HIV/AIDS storytelling: kearns: sorting it out at lulu’s #3 — taking a beating from percy at breakfast (022)

richardkerns.cpv.laccmugwamc_1224melrose, where my money
machine lives, is a garish
narrow-painted two-story gray
purple pink plum cranberry & navy
town, & black & white & typography’d too
the southside macadam is slicker’d
in wet shadows, the north dry &
cream & beam-blanch’d by a determin’d &
lockjaw’d summer sun southeast &


madly-grinning. late-arriving & west
over the distant pound of surf —
an icon of forgiveness like faith in mary —
rain hurries to make an entrance
rain scudd’d & scurry’d & shoal’d
rain dark & moist & cloud-fist’d
rain that’s pacific-rim-inevitable
rain flapping six pairs of archangel wings
rain recalling death, ever nearer, never here
rain undisturbing the hipsongs
exhale’d through open-mouthed boutique
doors into the street air singing
airs of consumer’d fairy tales moral’d
thus: “buy me. buy me. buy me now”
i harvest three bright green leaves
of grass in twenty dollar denominations
from my bank’s money garden
rebundle myself cash inmost &
shuffle fast up detroit in the
direction of lulu’s, in the direction
of beverly’s broad- & better-lit uplands
dodging drops & arriving
safe from the storm just as
it breaks pattering canvas &
the heat lamps caress me &
wash me over with memories from
back when i felt safe eating in
the dining room in
the meat locker inn
i live in

9-29-2005

“mornin, percy”

“morning richard. how are
you today?”

“a better morning, thanks. every
little bit helps”

“you got that richard. every little
bit helps”

“how are you today?”

“i don’t have no negative days. i pray
a lot. i don’t take baths. i don’t go
out, except to the pool. i don’t eat”

—¿que hot cereal?—

“yeah, mama. hot milk?”

—si. hot milk. ¿you?—

“no thank you”

“you don’t like hot cereal richard?”

“i like it. i can’t eat it first
thing. it sends my blood sugar
soaring”

“i understand. it sure gives me
energy. but you’ve got too much
energy already.” percy pauses
“i burn a lot of energy off”

“i do too once i get up and going”

“nothing seems to bother
me. only the people sometimes”

“me too, perc. but morning’s the
roughest time for me, first couple
hours after i take my medicine & give
myself my shots. i can have a lot of
side effects to my medicine, but it’s
pretty good today. & i wrote all day &
all night yesterday”

“hot cereal & warm milk & juice are
my medicine”

(one more time, i try to figure out how
to explain to him i have AIDS. i really
don’t want this friendship, but i am
sucked into it)

“that’s the problem with drugs,” he says

“really?”

“they learned me when i studied at
xavier university, since i was sick
not to do drugs”

(ah. the catholic roots.) “xavier?”

“yeah, xavier”

“what did you study?”

“chemistry”

“do you like chemistry?”

“chemistry is what the
doctor’s got to have”

“pardon?”

“i have a friend. every day he goes
to the hospital. day and night. that’s
his way in life. i don’t knock that”

percy gestures, which percy doesn’t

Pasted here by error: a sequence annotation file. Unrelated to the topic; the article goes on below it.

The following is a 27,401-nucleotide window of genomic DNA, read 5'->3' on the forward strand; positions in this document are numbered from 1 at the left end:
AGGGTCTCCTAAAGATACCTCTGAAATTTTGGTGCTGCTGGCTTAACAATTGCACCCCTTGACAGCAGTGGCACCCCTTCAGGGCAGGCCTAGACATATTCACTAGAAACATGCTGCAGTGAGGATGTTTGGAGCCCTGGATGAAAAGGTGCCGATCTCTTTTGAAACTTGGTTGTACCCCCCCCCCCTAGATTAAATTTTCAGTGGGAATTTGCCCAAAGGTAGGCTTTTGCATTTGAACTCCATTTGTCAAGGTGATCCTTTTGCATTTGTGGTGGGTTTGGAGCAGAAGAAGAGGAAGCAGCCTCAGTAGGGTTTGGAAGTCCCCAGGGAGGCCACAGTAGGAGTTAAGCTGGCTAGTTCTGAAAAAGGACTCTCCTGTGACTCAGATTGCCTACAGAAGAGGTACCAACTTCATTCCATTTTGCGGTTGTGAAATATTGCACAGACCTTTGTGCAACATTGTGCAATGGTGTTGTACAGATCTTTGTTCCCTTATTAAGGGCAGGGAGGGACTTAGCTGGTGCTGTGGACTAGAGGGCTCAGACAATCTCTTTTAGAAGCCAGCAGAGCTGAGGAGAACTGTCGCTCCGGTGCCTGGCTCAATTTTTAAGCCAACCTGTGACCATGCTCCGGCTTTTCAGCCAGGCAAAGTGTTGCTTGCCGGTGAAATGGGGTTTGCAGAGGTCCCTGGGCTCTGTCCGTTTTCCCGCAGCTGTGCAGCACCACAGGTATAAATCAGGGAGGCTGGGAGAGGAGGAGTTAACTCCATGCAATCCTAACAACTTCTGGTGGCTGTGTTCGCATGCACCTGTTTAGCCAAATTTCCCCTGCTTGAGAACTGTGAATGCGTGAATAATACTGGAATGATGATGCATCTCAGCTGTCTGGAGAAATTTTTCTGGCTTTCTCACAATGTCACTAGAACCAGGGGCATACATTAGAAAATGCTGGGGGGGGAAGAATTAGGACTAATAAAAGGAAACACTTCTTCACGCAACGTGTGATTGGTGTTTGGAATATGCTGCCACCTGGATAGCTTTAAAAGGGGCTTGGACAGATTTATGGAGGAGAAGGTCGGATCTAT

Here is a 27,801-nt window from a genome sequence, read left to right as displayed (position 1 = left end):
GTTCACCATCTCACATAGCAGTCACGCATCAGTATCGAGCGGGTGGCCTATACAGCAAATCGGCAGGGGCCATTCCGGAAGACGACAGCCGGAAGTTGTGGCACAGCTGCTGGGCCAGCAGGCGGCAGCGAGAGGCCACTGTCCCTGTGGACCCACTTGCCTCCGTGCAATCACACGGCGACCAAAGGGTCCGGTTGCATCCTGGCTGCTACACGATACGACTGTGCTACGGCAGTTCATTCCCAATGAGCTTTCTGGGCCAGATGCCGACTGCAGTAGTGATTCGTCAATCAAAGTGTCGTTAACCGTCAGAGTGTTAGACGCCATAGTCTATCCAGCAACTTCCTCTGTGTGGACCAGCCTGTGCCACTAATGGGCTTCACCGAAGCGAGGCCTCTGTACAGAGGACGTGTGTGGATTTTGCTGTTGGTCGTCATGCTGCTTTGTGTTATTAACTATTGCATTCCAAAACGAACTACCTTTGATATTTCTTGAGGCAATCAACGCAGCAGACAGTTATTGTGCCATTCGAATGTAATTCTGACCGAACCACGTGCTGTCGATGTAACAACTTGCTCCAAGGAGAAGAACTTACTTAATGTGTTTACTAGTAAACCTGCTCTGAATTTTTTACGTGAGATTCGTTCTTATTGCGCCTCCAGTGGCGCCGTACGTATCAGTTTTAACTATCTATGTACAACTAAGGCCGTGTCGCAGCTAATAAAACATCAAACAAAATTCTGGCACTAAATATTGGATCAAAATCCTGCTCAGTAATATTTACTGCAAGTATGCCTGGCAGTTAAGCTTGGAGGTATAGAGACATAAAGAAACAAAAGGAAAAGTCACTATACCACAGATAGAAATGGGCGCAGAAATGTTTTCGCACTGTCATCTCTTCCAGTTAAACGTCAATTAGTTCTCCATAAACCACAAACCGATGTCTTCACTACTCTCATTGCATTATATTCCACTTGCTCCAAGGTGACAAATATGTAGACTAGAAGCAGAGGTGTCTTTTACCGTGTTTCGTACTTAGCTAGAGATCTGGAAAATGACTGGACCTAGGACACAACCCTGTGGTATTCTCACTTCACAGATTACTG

normally do. percy is blind, mostly
“chemistry— that’s how the doctor gets
paid for it. for getting you to go back”

i chuckle

“once you get into chemistry, & you
don’t get it—you die. most of the
time. or you feel so bad you gotta
i studied that in san quentin. they’d
come in & be sick sick sick sick sick
sick but they’d kick it”

—¿escrambled eggs?—

“yes, thank you”

“mama, can i get scrambled
eggs & toast this morning?”

—si. toast—

“bananna mama?”

—dos—

we resume

“people have different styles of life
richard. i pray for them, though”

suddenly, ringing in my head, a section
from what i wrote last night, what i think
i still might be writing today:

you must know how it is
to have AIDS. i must tell you

you must know how it is
to lose access to your
dying love who wanted
suicide. how it is
you failed him. how it is
to wait on the sidelines
for him to starve to death
on morphine, completely
out of his mind. a rat in a
cage. to satisfy the needs of
church dogma & the stale
agonies of priests. a sad but firm &
hostile takeover by his unenviable
“real” family

how it is to wait for rumor
of his passing. (what
would you like to
know about marriage? i can
tell you all there is: we need
each other. it’s not a
choice. it’s a sacred celebration)

“my baby brother. he was seven years
younger. he took chemistry. my mother
gave him money & he took drugs. we gave my
mother money, & we knew she gave it
to him. we stopped giving her
money, she stopped giving him money
he killed her & he killed himself
he was my baby brother
another brother. christmas 98
a drug overdose. and my sister—“

“i gotta ask you to stop perc. that’s
too much for one morning. you’re
making me sad”

“that’s ok. just tell me to shut up”

“i’m not telling you to shut up, perc. i
want you to keep talking. just not this
morning—i gotta ask you to stop”

hal—who is sensually tubby & ravenous &
always rubbing himself like the evil
homosexual baron in dune — hal breaks in
at this point: “percy, do i come to your
room?”

“no. i done ate ‘em up myself”

“oh”

“we’ll get more later”

“ok”

they are either talking about ribs or fried
chicken

after, waiting in the hall for the elevator
one of the wheelchair’d guys advises
his stroke-slurred buddy: “take the elevator
by yourself. don’t take it with you-know-who”

(that’s me. & i wasn’t even wearing my
dangly turquoise-feather earrings this
morning either. close to pumps
though. sketchers. gym pumps)

as the door closes, i hear:
“hold the elevator!”

i don’t

“thanks a lot!”

escaped to the safety of my room
telling you now. whispering. confessing
this story. this day

a hit of nausea. after two, i will medicate

two

safe from the storm at lulu’s
i watch my tears meander river-like
down clear plastic sidewalk tent windows
the coffee burns clean & hot in
my hands

—rk

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